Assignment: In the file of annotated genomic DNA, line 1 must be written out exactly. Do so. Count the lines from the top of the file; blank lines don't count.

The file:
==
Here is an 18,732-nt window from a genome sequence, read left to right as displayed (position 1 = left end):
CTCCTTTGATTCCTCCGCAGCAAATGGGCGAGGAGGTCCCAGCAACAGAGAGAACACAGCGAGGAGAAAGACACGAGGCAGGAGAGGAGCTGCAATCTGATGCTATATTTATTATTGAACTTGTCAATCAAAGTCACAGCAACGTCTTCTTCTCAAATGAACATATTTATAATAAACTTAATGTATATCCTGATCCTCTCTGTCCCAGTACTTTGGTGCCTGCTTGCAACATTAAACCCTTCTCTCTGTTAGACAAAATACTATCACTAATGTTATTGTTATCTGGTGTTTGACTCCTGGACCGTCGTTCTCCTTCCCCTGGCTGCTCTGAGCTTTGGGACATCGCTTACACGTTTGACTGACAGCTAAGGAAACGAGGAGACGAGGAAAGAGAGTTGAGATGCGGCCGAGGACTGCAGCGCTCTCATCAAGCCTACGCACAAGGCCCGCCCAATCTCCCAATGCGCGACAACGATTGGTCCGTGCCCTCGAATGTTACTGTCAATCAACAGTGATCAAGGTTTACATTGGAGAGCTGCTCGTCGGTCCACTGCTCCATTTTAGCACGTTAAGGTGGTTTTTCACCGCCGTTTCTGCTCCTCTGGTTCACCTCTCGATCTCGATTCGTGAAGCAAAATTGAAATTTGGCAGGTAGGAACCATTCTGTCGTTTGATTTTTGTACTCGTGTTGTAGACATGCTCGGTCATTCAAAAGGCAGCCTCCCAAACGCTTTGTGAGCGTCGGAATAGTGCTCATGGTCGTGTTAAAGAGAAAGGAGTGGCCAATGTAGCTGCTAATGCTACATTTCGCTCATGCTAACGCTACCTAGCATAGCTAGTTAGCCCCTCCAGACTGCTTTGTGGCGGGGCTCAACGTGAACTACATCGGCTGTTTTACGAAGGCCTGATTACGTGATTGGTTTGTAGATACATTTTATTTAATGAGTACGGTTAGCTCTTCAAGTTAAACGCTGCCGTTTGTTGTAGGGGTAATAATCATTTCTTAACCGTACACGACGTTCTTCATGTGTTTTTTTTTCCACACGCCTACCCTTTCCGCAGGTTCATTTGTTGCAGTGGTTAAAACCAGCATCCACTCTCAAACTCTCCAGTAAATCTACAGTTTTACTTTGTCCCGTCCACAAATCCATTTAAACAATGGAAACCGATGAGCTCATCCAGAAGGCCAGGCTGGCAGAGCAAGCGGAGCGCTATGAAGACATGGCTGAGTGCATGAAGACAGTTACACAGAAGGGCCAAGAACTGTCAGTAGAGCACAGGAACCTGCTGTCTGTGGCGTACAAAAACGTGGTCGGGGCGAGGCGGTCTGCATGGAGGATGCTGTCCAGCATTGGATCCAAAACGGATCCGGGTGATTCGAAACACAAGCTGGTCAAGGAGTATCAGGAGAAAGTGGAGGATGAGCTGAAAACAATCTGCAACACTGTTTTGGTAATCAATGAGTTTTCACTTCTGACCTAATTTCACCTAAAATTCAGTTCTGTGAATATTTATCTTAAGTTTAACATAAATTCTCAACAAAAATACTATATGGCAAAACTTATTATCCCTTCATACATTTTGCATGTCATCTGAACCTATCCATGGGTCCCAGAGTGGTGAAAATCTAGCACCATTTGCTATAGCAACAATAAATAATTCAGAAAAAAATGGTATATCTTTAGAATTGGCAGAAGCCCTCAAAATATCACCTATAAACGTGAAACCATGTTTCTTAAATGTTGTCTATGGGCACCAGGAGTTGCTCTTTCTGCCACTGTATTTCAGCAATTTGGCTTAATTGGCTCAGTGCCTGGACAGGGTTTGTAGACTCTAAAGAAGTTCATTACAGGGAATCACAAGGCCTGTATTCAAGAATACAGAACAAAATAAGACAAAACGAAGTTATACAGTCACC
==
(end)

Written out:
Here is an 18,732-nt window from a genome sequence, read left to right as displayed (position 1 = left end):